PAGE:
Bitcoin has hit a slump after the People’s Bank of China (PBOC) ordered a ban on fundraising activities that use initial coin offerings (ICOs).
Currently, there is a trend among startups to raise investment by selling new cryptocurrencies based on the Distributed server processing system ethereum blockchain. This practice is likened to an initial public offering, but the difference is that ICO backers get virtual tokens, which may grow in value if the business flourishes.
ICOs have become a popular activity around the around, and particularly in China. Until recently, that is.
On Monday, the Chinese central bank instructed companies that have already raised money via ICOs to refund its investors, adding that it will punish similar fundraising activities in the future while penalizing legal violations in the ones that have already been completed.
PBOC, which deemed ICOs as illegal, said digital token financing and trading platforms are prohibited from doing conversions of coins with fiat currencies, noting that the tokens are also barred from being used as currency on the market. Banks are also forbidden from offering services to ICOs, according to the central bank.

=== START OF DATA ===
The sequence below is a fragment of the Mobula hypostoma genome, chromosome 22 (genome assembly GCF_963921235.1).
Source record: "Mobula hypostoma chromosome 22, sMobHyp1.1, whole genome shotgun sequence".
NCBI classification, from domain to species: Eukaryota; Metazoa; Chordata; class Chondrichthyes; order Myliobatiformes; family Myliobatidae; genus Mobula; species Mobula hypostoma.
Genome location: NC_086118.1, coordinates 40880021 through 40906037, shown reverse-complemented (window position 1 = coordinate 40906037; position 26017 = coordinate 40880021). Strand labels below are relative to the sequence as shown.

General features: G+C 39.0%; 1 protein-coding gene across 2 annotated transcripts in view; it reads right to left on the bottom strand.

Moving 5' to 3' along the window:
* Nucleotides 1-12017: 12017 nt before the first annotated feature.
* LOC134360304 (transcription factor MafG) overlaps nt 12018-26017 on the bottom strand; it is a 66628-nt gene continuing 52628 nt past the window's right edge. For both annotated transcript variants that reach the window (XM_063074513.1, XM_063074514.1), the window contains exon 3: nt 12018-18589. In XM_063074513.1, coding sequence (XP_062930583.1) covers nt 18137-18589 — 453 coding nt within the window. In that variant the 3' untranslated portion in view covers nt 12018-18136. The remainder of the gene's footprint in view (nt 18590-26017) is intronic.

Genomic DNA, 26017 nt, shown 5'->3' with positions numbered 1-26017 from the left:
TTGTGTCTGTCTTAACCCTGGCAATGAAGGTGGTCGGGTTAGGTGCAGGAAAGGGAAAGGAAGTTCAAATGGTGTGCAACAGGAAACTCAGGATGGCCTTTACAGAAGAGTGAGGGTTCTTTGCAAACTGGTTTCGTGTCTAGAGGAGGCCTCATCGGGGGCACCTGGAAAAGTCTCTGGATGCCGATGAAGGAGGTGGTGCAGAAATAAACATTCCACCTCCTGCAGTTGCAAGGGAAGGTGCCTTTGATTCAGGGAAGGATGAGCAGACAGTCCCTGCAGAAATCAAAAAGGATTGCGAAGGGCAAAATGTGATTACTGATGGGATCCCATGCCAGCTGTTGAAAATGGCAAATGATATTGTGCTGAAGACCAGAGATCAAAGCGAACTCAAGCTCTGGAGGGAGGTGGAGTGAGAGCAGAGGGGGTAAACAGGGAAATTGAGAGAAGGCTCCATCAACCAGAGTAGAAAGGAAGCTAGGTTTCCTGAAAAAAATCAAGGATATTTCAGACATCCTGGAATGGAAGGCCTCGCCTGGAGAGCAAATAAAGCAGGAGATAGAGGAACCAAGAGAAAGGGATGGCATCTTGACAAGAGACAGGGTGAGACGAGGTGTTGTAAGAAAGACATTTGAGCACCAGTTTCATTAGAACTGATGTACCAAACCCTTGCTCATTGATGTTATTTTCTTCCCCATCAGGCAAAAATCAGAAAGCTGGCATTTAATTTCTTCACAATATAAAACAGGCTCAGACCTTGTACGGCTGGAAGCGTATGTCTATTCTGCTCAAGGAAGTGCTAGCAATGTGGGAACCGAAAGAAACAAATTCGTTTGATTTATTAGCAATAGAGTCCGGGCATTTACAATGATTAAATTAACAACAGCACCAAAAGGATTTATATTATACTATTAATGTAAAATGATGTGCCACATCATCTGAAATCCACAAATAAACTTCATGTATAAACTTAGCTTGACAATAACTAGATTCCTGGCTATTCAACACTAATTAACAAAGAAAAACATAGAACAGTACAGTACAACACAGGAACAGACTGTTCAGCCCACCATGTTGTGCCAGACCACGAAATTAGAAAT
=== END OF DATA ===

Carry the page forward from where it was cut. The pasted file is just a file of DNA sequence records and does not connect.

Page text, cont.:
The ban on ICOs may not directly affect bitcoin, but the news has resulted in bitcoin’s price dropping to $4,200 level on Tuesday—the most since July. Charles Hayter, founder and CEO of digital currency comparison website CryptoCompare, told CNBC that PBOC’s ban “created negative market sentiment which is weighing on the prices of several virtual currencies.”
Chinese ICO platform ICOINFO was among the first to stop all ICO services. On its website, the company said it is working with groups that issued virtual tokens on its platform to return funds to investors. So far, several projects have already returned funds to investors’ accounts, according to ICOINFO.
Meanwhile, Chinese exchange Binance said on its website that it is “working around the clock on a solution that will fully satisfy the new regulations in China.”
This isn’t the first time that Chinese regulators have targeted the local cryptocurrency space. In February, major digital currency exchanges in China stopped Bitcoin and litecoin withdrawals on their respective platforms as they improve their anti-money laundering capabilities to prevent “illegal transactions.” The upgrades were part of the requirements set by the People’s Bank of China, who called on digital currency operators to step up their game against anti-money laundering.
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